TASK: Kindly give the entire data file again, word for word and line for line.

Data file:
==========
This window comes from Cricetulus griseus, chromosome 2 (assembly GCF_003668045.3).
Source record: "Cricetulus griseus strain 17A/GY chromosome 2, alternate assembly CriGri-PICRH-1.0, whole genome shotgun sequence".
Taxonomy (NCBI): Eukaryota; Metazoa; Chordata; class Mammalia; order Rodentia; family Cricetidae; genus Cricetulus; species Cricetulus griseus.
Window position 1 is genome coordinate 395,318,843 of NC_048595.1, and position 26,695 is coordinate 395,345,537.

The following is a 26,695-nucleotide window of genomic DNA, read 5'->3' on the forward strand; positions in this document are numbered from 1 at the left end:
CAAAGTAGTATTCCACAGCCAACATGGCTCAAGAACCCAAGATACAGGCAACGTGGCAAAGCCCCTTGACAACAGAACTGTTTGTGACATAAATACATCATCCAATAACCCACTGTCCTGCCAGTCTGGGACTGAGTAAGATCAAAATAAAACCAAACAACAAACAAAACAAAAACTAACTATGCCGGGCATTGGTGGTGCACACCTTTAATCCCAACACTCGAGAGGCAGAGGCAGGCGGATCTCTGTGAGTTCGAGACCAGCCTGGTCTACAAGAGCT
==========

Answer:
This window comes from Cricetulus griseus, chromosome 2 (assembly GCF_003668045.3).
Source record: "Cricetulus griseus strain 17A/GY chromosome 2, alternate assembly CriGri-PICRH-1.0, whole genome shotgun sequence".
Taxonomy (NCBI): Eukaryota; Metazoa; Chordata; class Mammalia; order Rodentia; family Cricetidae; genus Cricetulus; species Cricetulus griseus.
Window position 1 is genome coordinate 395,318,843 of NC_048595.1, and position 26,695 is coordinate 395,345,537.

The following is a 26,695-nucleotide window of genomic DNA, read 5'->3' on the forward strand; positions in this document are numbered from 1 at the left end:
CAAAGTAGTATTCCACAGCCAACATGGCTCAAGAACCCAAGATACAGGCAACGTGGCAAAGCCCCTTGACAACAGAACTGTTTGTGACATAAATACATCATCCAATAACCCACTGTCCTGCCAGTCTGGGACTGAGTAAGATCAAAATAAAACCAAACAACAAACAAAACAAAAACTAACTATGCCGGGCATTGGTGGTGCACACCTTTAATCCCAACACTCGAGAGGCAGAGGCAGGCGGATCTCTGTGAGTTCGAGACCAGCCTGGTCTACAAGAGCT